The objection urged against Socialism is that it would reduce all men to one dead level of poverty, and that inequality of wealth would soon reappear unless the coercive power of the State was exercised to prevent it. No change in the economic structure of society will by itself deliver a community from evils that are really due to a wrong estimate of values. The first step in any effective attempt at social reconstruction must be to estimate things as God estimates them. The foundations of human society are not economic, but moral. Yet it is true that moral developments will produce economic consequences. If a whole community could be purged of the sin of covetousness, its economic structure would forthwith be changed. The motive for the accumulation of wealth would be gone; the rich man would no longer be counted as an object of envy; men would choose to be poor in order to be free; and only those material things that ministered to the enjoyment of all would seem worth accumulating. The only kind of communism that has any moral value is the communism that is the voluntary expression of a sense of brotherhood. The local attempt at this kind of communism in the Church of Jerusalem was a temporary expedient to meet a special need, but there is no doubt that the early Christian communities accepted a responsibility for the welfare of their members much greater than has ever been the case in later times. The attitude that made this possible is exactly the poverty in spirit that Jesus commended. In the well-known words of Lucian, “Their leader, whom they still adore, had persuaded them that they were all brethren; in compliance with his laws they looked with contempt on all worldly treasures and held everything in common,”


It is often said that the Christian duty of almsgiving could not be fulfilled unless there were men of wealth in the Christian society who could give of their abundance to those who have need. But no one who knows anything of the kindness that the poor show to one another can attach much importance to this argument. Almsgiving may mean large subscriptions given by wealthy people, but it also means the widow’s mite given to the service of God or the needs of men. We have all learnt to recognize that a Church is stronger when it depends on the small offerings of the many rather than on the larger contributions of the few. Jesus Himself, though He was dependent for support on the contributions of His friends, was accustomed to “give something to the poor” (St. John 13:29). And perhaps it is part of the blessedness of poverty that its almsgiving represents real sacrifice often made in secret with no desire for public recognition or reward. For the Kingdom is given to those who, perhaps unconsciously, serve Christ in serving the least of these, His brethren. “Come, ye blessed of My Father, inherit the kingdom prepared for you from the foundation of the world.”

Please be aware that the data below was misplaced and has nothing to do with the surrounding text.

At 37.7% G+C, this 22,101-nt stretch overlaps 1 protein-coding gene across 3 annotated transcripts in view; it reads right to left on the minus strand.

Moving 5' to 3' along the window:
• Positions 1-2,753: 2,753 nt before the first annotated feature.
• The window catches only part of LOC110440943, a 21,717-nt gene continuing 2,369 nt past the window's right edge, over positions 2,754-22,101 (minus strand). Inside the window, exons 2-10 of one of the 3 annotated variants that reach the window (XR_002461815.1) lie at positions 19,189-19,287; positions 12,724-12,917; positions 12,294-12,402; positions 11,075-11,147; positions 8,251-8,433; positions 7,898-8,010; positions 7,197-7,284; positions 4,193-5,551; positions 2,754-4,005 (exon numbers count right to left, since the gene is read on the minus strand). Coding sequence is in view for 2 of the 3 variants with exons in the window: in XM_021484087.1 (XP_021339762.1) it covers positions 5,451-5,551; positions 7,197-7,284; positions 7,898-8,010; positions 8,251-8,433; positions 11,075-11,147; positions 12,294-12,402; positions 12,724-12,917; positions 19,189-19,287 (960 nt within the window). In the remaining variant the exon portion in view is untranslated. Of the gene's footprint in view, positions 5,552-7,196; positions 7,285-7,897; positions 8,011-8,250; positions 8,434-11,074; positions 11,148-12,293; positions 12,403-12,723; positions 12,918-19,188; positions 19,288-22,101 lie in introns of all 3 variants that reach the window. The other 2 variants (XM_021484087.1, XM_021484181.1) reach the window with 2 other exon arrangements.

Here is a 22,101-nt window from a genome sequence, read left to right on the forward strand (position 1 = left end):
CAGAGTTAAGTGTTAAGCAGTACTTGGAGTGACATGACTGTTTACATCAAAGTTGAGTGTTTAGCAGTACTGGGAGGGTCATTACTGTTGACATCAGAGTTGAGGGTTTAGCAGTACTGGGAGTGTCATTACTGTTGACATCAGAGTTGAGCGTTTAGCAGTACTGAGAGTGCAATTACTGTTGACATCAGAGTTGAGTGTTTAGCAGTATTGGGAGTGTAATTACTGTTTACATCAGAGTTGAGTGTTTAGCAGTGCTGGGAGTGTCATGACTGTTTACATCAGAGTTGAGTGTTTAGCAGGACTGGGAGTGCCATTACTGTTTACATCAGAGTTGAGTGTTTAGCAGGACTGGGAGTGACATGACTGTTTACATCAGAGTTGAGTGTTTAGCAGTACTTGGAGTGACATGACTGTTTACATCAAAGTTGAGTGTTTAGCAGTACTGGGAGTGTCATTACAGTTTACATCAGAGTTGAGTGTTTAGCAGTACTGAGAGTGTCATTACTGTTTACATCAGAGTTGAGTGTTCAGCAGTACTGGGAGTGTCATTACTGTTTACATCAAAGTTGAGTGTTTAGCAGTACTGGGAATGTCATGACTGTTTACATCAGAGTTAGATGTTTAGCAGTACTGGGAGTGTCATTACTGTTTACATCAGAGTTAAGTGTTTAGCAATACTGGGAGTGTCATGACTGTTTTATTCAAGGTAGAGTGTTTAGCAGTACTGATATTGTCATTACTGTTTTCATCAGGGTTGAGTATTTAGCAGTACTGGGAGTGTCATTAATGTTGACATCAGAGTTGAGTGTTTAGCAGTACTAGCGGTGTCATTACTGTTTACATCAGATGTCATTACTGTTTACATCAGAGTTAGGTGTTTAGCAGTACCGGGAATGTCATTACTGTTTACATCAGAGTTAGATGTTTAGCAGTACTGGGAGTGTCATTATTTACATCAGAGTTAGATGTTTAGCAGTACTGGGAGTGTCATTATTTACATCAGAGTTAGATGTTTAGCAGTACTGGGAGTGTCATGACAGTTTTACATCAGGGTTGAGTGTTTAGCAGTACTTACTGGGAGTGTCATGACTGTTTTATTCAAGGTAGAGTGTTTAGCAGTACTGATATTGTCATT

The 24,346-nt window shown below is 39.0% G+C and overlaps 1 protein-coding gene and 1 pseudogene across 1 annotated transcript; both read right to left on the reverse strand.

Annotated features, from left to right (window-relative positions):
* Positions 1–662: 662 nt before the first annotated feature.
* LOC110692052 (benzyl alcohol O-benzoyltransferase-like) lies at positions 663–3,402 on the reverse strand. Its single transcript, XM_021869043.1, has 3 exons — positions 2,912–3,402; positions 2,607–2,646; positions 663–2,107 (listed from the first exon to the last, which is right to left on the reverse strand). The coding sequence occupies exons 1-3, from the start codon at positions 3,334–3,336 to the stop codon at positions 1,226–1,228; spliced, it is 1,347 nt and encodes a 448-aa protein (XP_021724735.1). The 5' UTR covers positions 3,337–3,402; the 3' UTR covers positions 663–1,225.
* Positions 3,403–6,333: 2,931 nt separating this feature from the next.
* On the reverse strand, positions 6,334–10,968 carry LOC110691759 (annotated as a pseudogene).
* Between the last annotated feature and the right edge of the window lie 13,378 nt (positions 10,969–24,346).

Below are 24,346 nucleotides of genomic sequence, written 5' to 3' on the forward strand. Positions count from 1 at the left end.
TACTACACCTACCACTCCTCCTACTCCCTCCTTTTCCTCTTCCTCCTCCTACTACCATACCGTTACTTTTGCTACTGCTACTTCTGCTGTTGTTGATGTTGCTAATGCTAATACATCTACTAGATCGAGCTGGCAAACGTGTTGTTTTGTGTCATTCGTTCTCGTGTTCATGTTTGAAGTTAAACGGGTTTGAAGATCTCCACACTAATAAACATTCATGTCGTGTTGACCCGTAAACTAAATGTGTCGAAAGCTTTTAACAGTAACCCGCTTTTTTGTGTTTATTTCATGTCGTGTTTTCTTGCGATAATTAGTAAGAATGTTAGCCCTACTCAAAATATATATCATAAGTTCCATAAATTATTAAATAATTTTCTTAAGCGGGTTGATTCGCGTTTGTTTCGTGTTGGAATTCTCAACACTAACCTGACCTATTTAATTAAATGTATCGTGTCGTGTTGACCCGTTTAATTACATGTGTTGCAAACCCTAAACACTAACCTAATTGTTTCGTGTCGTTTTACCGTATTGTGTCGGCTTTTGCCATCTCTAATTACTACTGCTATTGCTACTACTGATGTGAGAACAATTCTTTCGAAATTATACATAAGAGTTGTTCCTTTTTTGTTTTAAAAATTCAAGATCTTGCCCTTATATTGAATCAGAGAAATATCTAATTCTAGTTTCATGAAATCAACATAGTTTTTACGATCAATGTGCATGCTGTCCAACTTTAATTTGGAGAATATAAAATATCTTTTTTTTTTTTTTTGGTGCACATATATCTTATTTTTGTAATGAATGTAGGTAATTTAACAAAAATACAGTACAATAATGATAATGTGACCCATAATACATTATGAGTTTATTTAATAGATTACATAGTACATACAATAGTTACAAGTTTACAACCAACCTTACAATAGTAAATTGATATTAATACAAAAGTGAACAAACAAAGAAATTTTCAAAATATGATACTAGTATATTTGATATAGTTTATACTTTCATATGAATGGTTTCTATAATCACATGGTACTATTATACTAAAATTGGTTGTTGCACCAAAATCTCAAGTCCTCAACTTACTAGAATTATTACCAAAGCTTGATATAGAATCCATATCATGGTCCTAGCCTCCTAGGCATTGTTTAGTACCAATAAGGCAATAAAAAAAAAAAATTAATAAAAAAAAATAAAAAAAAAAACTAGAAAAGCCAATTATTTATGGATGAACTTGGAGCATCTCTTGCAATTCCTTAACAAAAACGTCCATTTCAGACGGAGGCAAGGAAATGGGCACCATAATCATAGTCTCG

But if this Beatitude is true, ought we not to aim at creating poverty rather than relieving it? In answering this question we must distinguish between the poverty that imposes on men a simple standard of life and the actual indigence that makes the pressure of physical need so strong that mind and soul are starved. Extreme poverty and extreme wealth are alike in this, that they lead to an over-estimate of the value of material things. The main ground of impeachment of our economic order is not that it does not enable everyone to become rich; but that it is unjust in its apportionment of the rewards of industry. Whether Socialism would afford a better guarantee for justice is a question into which we cannot enter; what is certain is that a redistribution of wealth that would prevent actual destitution and also render impossible the accumulation of great wealth in the hands of individuals would, if it could be effected, provide a better soil for the cultivation of moral virtue than the existing economic system. Christian ethics can never accept the doctrine that a man has the right to as much material wealth as he can get without actual dishonesty. Circumstances may involve a man in the responsibility of administering wealth that he has not earned or desired, but the man who deliberately sets himself to accumulate material resources in excess of his legitimate needs is placing his spiritual life in grave danger. For the Christian character is like the plants in our rock-gardens that flower best in soil that is not so rich as to discourage them from striking their roots deep into the crevices among the rocks where they find moisture when the surface is dry.


The Kingdom of God is not offered to the poor as compensation for the discomforts of earthly life; it is theirs not because they are poor, but because they are poor in spirit, finding a refuge from anxiety in their childlike trust in the unfailing love of their Father in heaven.



1 Psalms of Solomon.


2 Adam Smith, Isaiah.


3 Ibid.


1 Scott Holland, Our Neighbours.


1 1 Timothy 6:17–19.


Masterman, J. H. B. (1921). Aspects of Christian Character: A Study of the Beatitudes (pp. 29–42). Longmans, Green and Co. (Public Domain)